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Helen English
The University of Newcastle
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Blackface at Work and Play: Amateur Minstrel Troupes in Colonial Newcastle, NSW

This project looks at the description ‘blackface’ in terms of a form of entertainment in the coalmining region of Newcastle, NSW. The term ‘blackface’ therefore may refer to both the sooty-faced miners (often depicted as a separate race in government and newspaper reporting) and the burnt cork faces of the local minstrel performers.

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In the nineteenth century, minstrel entertainment was hugely popular and adopted across the colonial world. The craze that began in the US spread west to Australia and east to Britain from whence an English and somewhat gentrified version of minstrelsy travelled back to the colonies. The song and dance act Jim Crow that was a precursor to minstrel shows was heard in Melbourne in 1838. Touring minstrel companies came to the antipodean colonies from 1849 with the first touring minstrel troupe visiting Newcastle in 1850.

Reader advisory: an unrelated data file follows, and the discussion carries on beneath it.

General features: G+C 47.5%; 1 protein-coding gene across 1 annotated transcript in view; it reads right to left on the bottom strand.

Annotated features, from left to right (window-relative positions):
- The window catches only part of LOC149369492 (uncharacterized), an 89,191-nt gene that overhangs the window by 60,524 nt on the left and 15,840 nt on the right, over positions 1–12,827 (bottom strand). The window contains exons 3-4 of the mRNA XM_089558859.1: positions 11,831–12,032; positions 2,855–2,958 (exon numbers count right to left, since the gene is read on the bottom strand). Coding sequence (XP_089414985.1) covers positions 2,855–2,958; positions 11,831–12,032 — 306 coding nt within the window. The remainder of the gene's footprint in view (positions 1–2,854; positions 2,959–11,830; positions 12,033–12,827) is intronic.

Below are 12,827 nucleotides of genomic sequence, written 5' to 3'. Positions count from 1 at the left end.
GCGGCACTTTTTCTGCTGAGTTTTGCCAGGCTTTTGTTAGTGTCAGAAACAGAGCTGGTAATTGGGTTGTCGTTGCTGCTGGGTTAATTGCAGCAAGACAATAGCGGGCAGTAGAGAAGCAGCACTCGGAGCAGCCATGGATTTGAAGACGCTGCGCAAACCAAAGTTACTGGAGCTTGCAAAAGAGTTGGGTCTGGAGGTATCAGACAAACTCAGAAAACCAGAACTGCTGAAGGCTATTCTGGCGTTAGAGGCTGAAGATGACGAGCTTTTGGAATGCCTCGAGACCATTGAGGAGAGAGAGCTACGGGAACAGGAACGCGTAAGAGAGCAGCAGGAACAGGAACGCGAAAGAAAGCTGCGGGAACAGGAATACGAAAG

The research draws on local and Sydney newspaper reporting to investigate the significance and impact of amateur minstrelsy in the Newcastle district from early beginnings as Ethiopian novelties to the establishment of three regular amateur minstrel troupes in the 1870s. The project seeks to go beyond historical discovery to ask questions about the effect on colonial coalmining communities of an entertainment form based on the grotesque body and racist wit contrasted with the beauty of harmonious singing. In order to understand the effects on body, mind and emotions, research draws on a theoretical framework that combines affordance as a tool with social and cultural theory. Research into minstrelsy is part of a larger project on the amateur music-making in colonial Newcastle.


Image: Advertisement from the Newcastle Morning Herald, 19 December 1876; Maitland Mercury, 10 May 1866; Newcastle Pilot, 23 December 1876.